Life Sciences

  • May 28, 2015

    Pay-For-Delay Questions Linger After $1.2B Cephalon Deal

    The Federal Trade Commission's record-setting $1.2 billion settlement with Cephalon Inc. on Thursday gives the antitrust watchdog a boost as it continues to challenge so-called pay-for-delay settlements. But the eleventh-hour deal disappointed observers who had hoped for answers to lingering questions about how to prosecute the complex cases.

  • May 28, 2015

    2nd Circ. Says Coercion Key To Namenda Injunction Ruling

    The Second Circuit explained Thursday that Actavis PLC's plan to force Alzheimer's patients using its Namenda dementia drug to switch to a newer version by pulling the older formulation from the shelves likely violated federal antitrust law because it moved from "persuasion to coercion."

  • May 28, 2015

    FTC's $1.2B Win Shows Pay-For-Delay Deals On Thin Ice

    The Federal Trade Commission's $1.2 billion settlement with Cephalon Inc. over the company's huge payments to rivals is a fresh sign that so-called pay-for-delay deals involving big exchanges of money will be difficult to defend in the wake of a landmark U.S. Supreme Court decision from two years ago, experts say.

  • May 28, 2015

    No More Delays, Plaintiffs In Shire Pay-For-Delay Suit Told

    A federal judge shot down a request by a group of consumers to amend their complaint for a second time against Shire US Inc. in a pay-for-delay suit, noting Wednesday that the case has already been bogged down by delays.

  • May 28, 2015

    Daiichi Sankyo Looks To Fuse NJ Benicar Suits

    Japanese pharmaceutical giant Daiichi Sankyo Inc. is pressing the New Jersey Supreme Court to formally centralize dozens of lawsuits in the state blaming Benicar and its other blood pressure medications for gastrointestinal problems, according to a notice posted Wednesday.

  • May 28, 2015

    Paying The Price For Pay-For-Delay: Cephalon's 7-Year Saga

    With a $1.2 billion settlement on Thursday ending the Federal Trade Commission’s long-running case against Cephalon Inc. for allegedly paying rivals to hold off selling generic versions of the narcolepsy drug Provigil, Law360 takes a look back at the seven-year antitrust fight.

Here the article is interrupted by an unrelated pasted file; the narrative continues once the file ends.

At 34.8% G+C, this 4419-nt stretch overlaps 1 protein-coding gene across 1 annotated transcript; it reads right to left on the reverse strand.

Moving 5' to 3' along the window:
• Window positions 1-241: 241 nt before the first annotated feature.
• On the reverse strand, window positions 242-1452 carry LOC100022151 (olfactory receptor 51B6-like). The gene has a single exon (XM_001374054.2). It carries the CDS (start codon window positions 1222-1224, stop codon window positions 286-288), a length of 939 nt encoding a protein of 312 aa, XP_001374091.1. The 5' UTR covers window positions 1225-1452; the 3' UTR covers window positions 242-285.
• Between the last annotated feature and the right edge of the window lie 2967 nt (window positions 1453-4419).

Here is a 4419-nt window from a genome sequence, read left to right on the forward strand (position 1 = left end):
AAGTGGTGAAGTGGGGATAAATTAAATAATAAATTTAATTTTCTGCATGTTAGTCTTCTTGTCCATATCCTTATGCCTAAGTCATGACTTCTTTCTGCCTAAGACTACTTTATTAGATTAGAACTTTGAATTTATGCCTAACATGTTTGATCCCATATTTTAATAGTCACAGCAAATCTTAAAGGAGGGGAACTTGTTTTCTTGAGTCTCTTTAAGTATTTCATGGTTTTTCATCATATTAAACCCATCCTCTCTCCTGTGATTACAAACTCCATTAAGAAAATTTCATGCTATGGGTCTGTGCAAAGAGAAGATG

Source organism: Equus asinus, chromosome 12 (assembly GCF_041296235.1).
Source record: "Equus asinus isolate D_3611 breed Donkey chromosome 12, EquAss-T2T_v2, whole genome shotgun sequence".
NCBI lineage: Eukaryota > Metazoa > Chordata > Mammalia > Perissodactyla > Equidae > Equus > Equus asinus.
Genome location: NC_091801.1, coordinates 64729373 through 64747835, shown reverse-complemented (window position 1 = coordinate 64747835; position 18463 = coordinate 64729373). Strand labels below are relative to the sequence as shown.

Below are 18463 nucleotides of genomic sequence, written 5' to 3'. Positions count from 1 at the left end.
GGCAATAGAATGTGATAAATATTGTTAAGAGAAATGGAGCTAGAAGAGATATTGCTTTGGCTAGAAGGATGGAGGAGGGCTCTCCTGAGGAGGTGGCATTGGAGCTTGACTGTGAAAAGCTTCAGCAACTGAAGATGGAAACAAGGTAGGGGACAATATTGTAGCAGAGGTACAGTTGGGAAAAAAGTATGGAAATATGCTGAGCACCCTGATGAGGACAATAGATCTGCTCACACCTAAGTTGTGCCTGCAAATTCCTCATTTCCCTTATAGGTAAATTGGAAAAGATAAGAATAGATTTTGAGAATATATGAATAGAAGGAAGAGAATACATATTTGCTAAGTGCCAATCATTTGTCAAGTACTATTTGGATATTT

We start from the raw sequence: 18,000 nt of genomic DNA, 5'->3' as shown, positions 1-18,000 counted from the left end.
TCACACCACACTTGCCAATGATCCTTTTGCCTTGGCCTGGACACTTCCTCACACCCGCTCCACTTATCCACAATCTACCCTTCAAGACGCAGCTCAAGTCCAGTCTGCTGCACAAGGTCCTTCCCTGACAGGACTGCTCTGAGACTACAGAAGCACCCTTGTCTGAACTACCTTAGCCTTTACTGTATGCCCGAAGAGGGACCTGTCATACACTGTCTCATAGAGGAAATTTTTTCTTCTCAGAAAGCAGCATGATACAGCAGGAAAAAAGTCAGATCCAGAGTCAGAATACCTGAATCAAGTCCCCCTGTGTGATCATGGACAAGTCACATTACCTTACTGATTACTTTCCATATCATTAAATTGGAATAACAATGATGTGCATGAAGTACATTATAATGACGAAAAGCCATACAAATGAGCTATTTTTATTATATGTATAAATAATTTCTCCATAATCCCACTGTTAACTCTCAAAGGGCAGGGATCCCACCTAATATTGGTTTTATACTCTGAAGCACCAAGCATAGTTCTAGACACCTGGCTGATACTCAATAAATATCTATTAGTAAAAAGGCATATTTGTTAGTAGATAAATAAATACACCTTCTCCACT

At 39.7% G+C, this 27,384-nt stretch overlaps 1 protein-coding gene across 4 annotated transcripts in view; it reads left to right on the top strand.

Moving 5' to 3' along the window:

• May 28, 2015

    Blue Cross Sued For Denying Gilead Hep C Drug Coverage

    Blue Cross and Blue Shield of Florida Inc. wrongfully denied policyholders Gilead Sciences Inc.’s newly approved yet expensive treatment for hepatitis C, according to a putative class action filed Wednesday in Florida federal court.

  • May 28, 2015

    Nautilus Asks Full Fed. Circ. To Review Indefiniteness Case

    Nautilus Inc. urged the full Federal Circuit Wednesday to review a ruling that a Biosig Instruments Inc. heart rate monitor patent is not indefinite, saying that the panel ignored clear instructions from the U.S. Supreme Court, which used the case to set a new indefiniteness standard.

  • May 28, 2015

    Allergan Shakes Shareholders' Off-Label Botox Case

    A California federal judge Wednesday tossed a derivative shareholder suit accusing Allergan Inc.’s board members of improperly marketing the cosmetic drug Botox for off-label uses after a voluntary dismissal by the plaintiffs, who the pharmaceutical giant argued no longer had standing following an acquisition by Actavis PLC.

  • May 28, 2015

    Ruling Clears Way For Medical Cannabis In Florida

    Noneuphoric medical marijuana could be in the hands of qualified Florida patients by the end of the year, the state Department of Health said Wednesday, after a challenge to the agency's proposed rules for cannabis dispensing organizations was shot down.

  • May 28, 2015

    FTC Health Care Chief: $1.2B Cephalon Deal A Strong Warning